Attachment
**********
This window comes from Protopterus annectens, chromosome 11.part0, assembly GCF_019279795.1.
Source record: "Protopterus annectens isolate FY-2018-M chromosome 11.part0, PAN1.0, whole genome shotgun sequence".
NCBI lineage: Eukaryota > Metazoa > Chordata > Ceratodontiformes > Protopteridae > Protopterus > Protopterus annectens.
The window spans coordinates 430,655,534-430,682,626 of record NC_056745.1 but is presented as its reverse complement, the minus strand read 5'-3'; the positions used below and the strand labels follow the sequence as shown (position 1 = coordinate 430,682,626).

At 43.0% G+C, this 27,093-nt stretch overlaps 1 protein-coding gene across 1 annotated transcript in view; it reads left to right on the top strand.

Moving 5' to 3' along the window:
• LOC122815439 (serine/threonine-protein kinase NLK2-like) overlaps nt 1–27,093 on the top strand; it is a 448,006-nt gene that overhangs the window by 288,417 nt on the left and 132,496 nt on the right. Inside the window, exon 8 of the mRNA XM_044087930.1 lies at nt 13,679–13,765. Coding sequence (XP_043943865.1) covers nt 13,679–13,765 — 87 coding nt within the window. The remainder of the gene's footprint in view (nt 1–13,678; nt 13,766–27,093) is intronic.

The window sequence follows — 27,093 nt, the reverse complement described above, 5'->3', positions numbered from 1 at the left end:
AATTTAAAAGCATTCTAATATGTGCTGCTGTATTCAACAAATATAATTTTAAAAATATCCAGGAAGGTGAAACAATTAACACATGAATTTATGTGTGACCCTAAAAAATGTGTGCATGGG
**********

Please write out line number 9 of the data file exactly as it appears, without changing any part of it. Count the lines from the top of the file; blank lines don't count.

AATTTAAAAGCATTCTAATATGTGCTGCTGTATTCAACAAATATAATTTTAAAAATATCCAGGAAGGTGAAACAATTAACACATGAATTTATGTGTGACCCTAAAAAATGTGTGCATGGG